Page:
By the late 12th century the basic outlines of the medieval city were established. The defences which surrounded Chester had reached their full extent. (fn. 26) To the south lay the harbour and to the west the Roodee was a broad expanse of tidal meadow. (fn. 27) Within the walls there was a market place where the main streets intersected, at the Cross, and further open space used for markets and fairs west of the abbey precinct. (fn. 28) In the south-west, around the castle, lay a prosperous quarter favoured by the earl's retainers. (fn. 29) Elsewhere, however, there was probably much open land. In the north-west quarter of the Roman enceinte the abandonment was such that the fortress plan was lost, and by the 12th century one or two new streets wandered over the foundations of demolished barrack blocks. (fn. 30) The area remained relatively open throughout the Middle Ages. (fn. 31) Further west, between the Roman and medieval west walls, there was more open ground, occupied partly by the religious communities established there between the 1150s and the 1230s, and partly by the area known throughout the Middle Ages as the Crofts. (fn. 32)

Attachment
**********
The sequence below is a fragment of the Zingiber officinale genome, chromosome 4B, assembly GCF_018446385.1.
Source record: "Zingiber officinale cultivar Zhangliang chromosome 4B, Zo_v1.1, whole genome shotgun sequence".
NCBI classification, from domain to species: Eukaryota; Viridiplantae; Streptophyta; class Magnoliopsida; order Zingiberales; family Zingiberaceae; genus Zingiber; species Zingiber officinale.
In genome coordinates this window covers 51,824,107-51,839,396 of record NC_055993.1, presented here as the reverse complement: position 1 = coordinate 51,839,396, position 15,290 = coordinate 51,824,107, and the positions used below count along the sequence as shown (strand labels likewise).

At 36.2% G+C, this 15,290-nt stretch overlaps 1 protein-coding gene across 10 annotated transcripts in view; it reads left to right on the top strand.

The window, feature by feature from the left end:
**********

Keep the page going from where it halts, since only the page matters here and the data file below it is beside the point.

Within the medieval walls a new street plan was emerging by the 12th century. Besides Northgate Street and the roads which followed the Roman defences, innovations included westward extensions of the fortress's surviving lesser thoroughfares across the additional area enclosed by the medieval defences at City Walls Road and Bedward Row. (fn. 33) Fleshmongers Lane (later Newgate Street) connected St. Werburgh's with St. John's, running from Eastgate Street across the line of the Roman south wall to Newgate; Barn Lane (later King Street) led to the abbey's grange; and Parsons Lane (later Princess Street) ran westwards from the abbey gate. Claverton Lane (later Duke Street) apparently housed burgesses of Claverton living in the city by 1086, while Gerrards Lane (later Crook Street), a Roman road reused by the Anglo-Saxons, seems to have been extended northwards to Princess Street. (fn. 34)